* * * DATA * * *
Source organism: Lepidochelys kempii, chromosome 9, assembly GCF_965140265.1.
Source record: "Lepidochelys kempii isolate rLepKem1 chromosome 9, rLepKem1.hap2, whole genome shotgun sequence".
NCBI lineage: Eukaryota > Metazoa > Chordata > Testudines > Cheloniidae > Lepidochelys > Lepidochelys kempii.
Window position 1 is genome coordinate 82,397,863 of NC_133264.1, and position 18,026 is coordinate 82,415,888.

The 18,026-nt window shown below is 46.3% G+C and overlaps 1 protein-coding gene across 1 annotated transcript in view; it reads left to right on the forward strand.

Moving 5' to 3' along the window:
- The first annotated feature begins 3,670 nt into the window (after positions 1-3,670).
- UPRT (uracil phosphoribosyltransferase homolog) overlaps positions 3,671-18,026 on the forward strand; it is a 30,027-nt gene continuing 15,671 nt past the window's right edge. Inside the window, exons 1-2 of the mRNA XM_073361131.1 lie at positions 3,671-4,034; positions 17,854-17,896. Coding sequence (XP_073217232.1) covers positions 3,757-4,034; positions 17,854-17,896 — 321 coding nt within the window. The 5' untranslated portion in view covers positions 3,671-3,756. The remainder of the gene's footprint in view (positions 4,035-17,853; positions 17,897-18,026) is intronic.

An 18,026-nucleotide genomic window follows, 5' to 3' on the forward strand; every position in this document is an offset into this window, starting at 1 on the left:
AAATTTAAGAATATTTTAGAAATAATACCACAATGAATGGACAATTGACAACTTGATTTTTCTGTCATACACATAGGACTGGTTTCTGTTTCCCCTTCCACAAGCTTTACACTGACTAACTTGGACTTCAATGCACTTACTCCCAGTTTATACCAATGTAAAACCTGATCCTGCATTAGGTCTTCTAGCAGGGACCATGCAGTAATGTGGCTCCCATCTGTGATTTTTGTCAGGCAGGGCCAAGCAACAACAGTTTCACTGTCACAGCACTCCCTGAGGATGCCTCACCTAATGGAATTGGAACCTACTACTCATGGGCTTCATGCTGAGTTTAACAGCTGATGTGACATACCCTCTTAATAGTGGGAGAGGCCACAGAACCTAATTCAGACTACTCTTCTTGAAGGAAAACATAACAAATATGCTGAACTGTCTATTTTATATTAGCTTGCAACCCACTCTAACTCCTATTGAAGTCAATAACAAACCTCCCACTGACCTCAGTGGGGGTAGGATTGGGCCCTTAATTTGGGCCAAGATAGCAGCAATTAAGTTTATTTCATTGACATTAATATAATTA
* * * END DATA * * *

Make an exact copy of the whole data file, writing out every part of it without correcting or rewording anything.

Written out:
Source organism: Lepidochelys kempii, chromosome 9, assembly GCF_965140265.1.
Source record: "Lepidochelys kempii isolate rLepKem1 chromosome 9, rLepKem1.hap2, whole genome shotgun sequence".
NCBI lineage: Eukaryota > Metazoa > Chordata > Testudines > Cheloniidae > Lepidochelys > Lepidochelys kempii.
Window position 1 is genome coordinate 82,397,863 of NC_133264.1, and position 18,026 is coordinate 82,415,888.

The 18,026-nt window shown below is 46.3% G+C and overlaps 1 protein-coding gene across 1 annotated transcript in view; it reads left to right on the forward strand.

Moving 5' to 3' along the window:
- The first annotated feature begins 3,670 nt into the window (after positions 1-3,670).
- UPRT (uracil phosphoribosyltransferase homolog) overlaps positions 3,671-18,026 on the forward strand; it is a 30,027-nt gene continuing 15,671 nt past the window's right edge. Inside the window, exons 1-2 of the mRNA XM_073361131.1 lie at positions 3,671-4,034; positions 17,854-17,896. Coding sequence (XP_073217232.1) covers positions 3,757-4,034; positions 17,854-17,896 — 321 coding nt within the window. The 5' untranslated portion in view covers positions 3,671-3,756. The remainder of the gene's footprint in view (positions 4,035-17,853; positions 17,897-18,026) is intronic.

An 18,026-nucleotide genomic window follows, 5' to 3' on the forward strand; every position in this document is an offset into this window, starting at 1 on the left:
AAATTTAAGAATATTTTAGAAATAATACCACAATGAATGGACAATTGACAACTTGATTTTTCTGTCATACACATAGGACTGGTTTCTGTTTCCCCTTCCACAAGCTTTACACTGACTAACTTGGACTTCAATGCACTTACTCCCAGTTTATACCAATGTAAAACCTGATCCTGCATTAGGTCTTCTAGCAGGGACCATGCAGTAATGTGGCTCCCATCTGTGATTTTTGTCAGGCAGGGCCAAGCAACAACAGTTTCACTGTCACAGCACTCCCTGAGGATGCCTCACCTAATGGAATTGGAACCTACTACTCATGGGCTTCATGCTGAGTTTAACAGCTGATGTGACATACCCTCTTAATAGTGGGAGAGGCCACAGAACCTAATTCAGACTACTCTTCTTGAAGGAAAACATAACAAATATGCTGAACTGTCTATTTTATATTAGCTTGCAACCCACTCTAACTCCTATTGAAGTCAATAACAAACCTCCCACTGACCTCAGTGGGGGTAGGATTGGGCCCTTAATTTGGGCCAAGATAGCAGCAATTAAGTTTATTTCATTGACATTAATATAATTA